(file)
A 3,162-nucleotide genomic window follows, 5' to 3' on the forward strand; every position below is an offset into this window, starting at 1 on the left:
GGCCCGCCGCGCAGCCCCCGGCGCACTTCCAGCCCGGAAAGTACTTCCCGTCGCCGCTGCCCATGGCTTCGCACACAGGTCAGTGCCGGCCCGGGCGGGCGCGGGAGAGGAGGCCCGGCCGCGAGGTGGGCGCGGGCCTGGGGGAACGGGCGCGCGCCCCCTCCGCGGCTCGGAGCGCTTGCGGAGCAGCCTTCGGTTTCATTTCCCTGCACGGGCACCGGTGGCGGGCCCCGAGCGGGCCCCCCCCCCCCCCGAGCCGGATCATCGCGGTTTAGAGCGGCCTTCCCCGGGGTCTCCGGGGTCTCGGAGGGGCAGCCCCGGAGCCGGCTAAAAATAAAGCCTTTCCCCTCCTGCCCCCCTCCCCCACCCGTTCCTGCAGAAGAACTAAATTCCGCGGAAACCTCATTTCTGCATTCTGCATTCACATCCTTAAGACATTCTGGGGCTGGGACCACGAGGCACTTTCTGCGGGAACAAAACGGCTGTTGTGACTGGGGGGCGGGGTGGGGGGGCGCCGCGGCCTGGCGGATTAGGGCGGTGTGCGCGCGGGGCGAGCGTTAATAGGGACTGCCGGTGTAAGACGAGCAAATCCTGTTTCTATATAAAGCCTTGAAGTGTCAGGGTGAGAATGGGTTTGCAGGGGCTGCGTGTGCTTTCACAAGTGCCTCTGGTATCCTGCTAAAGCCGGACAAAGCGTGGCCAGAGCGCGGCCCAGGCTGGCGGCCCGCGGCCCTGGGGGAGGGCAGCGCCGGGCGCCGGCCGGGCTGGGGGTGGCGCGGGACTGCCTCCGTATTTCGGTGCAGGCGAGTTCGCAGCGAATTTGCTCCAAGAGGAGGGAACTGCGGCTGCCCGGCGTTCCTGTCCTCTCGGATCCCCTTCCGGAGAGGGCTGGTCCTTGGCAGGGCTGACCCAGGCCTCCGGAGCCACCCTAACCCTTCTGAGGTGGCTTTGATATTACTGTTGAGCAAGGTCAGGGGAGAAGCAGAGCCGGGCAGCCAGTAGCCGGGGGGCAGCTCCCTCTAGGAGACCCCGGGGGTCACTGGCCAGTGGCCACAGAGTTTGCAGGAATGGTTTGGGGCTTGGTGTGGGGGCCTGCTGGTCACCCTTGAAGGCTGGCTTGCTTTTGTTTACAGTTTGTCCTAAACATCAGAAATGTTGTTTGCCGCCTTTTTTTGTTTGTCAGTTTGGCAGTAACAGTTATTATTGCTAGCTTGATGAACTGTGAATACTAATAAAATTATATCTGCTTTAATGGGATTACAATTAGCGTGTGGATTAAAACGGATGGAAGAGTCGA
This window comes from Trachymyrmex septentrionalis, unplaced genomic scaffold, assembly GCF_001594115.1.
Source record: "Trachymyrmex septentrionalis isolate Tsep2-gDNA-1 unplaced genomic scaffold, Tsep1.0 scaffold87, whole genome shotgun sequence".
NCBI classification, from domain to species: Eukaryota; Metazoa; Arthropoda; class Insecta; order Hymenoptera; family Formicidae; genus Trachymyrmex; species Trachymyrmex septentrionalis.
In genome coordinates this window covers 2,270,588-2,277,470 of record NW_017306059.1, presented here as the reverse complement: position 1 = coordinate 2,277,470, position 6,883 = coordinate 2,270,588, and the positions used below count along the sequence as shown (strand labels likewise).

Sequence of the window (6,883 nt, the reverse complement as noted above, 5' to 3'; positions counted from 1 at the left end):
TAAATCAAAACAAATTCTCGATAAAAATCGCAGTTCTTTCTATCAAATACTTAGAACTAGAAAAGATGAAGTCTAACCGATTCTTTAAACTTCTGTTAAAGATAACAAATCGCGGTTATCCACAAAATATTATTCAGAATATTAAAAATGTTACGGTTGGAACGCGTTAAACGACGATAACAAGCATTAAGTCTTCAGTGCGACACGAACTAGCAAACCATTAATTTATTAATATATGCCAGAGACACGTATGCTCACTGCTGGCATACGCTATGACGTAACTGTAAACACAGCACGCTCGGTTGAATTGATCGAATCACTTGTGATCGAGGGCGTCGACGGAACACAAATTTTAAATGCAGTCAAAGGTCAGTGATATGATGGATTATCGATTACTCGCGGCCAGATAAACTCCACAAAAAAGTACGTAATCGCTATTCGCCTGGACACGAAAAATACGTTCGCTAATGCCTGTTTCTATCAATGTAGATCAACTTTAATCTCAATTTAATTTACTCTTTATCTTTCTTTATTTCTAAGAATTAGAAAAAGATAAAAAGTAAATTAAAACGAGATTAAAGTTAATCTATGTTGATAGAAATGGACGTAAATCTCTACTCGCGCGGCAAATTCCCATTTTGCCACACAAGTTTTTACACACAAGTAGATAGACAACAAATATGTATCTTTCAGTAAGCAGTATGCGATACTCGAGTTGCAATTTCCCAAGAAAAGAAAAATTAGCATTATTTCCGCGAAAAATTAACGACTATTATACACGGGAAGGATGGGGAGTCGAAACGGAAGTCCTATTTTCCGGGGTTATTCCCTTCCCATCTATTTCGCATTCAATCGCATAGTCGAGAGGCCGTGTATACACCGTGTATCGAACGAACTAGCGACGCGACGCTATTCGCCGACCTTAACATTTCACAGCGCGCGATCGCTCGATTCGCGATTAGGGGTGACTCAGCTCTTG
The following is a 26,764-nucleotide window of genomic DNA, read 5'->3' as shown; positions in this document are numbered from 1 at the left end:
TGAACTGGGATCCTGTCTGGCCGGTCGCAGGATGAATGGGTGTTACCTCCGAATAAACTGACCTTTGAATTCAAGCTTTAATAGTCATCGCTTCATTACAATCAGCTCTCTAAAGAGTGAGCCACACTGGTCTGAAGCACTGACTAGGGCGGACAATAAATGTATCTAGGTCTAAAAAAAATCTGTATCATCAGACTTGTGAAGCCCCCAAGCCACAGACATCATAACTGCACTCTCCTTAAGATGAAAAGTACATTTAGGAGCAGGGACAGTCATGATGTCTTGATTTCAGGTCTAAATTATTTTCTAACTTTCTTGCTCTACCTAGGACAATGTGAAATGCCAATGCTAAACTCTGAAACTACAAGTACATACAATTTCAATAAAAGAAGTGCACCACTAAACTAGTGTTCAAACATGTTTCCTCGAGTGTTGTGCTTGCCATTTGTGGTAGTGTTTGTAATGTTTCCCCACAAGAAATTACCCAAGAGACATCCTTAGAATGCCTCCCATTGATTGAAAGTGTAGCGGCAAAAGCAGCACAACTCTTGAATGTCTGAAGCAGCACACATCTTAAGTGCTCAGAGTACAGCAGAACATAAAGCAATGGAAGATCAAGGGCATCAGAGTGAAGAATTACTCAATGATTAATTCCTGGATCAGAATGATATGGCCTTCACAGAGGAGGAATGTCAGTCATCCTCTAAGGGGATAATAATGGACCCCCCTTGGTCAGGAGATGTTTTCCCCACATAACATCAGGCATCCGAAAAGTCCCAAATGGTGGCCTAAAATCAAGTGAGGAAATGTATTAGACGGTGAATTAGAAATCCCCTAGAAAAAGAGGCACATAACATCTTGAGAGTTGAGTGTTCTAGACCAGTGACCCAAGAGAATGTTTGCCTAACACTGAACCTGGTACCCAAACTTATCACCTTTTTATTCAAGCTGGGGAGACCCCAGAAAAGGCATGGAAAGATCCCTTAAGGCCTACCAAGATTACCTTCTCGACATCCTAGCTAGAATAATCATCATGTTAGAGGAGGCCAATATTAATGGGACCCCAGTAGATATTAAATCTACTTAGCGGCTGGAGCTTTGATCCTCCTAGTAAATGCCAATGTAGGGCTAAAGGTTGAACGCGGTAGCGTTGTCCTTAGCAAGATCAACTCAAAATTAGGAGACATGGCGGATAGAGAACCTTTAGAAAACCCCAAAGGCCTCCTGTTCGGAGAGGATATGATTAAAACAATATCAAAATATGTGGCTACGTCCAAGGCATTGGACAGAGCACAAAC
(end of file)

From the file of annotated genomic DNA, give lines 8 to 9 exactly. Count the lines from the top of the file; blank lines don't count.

TAAATCAAAACAAATTCTCGATAAAAATCGCAGTTCTTTCTATCAAATACTTAGAACTAGAAAAGATGAAGTCTAACCGATTCTTTAAACTTCTGTTAAAGATAACAAATCGCGGTTATCCACAAAATATTATTCAGAATATTAAAAATGTTACGGTTGGAACGCGTTAAACGACGATAACAAGCATTAAGTCTTCAGTGCGACACGAACTAGCAAACCATTAATTTATTAATATATGCCAGAGACACGTATGCTCACTGCTGGCATACGCTATGACGTAACTGTAAACACAGCACGCTCGGTTGAATTGATCGAATCACTTGTGATCGAGGGCGTCGACGGAACACAAATTTTAAATGCAGTCAAAGGTCAGTGATATGATGGATTATCGATTACTCGCGGCCAGATAAACTCCACAAAAAAGTACGTAATCGCTATTCGCCTGGACACGAAAAATACGTTCGCTAATGCCTGTTTCTATCAATGTAGATCAACTTTAATCTCAATTTAATTTACTCTTTATCTTTCTTTATTTCTAAGAATTAGAAAAAGATAAAAAGTAAATTAAAACGAGATTAAAGTTAATCTATGTTGATAGAAATGGACGTAAATCTCTACTCGCGCGGCAAATTCCCATTTTGCCACACAAGTTTTTACACACAAGTAGATAGACAACAAATATGTATCTTTCAGTAAGCAGTATGCGATACTCGAGTTGCAATTTCCCAAGAAAAGAAAAATTAGCATTATTTCCGCGAAAAATTAACGACTATTATACACGGGAAGGATGGGGAGTCGAAACGGAAGTCCTATTTTCCGGGGTTATTCCCTTCCCATCTATTTCGCATTCAATCGCATAGTCGAGAGGCCGTGTATACACCGTGTATCGAACGAACTAGCGACGCGACGCTATTCGCCGACCTTAACATTTCACAGCGCGCGATCGCTCGATTCGCGATTAGGGGTGACTCAGCTCTTG
The following is a 26,764-nucleotide window of genomic DNA, read 5'->3' as shown; positions in this document are numbered from 1 at the left end: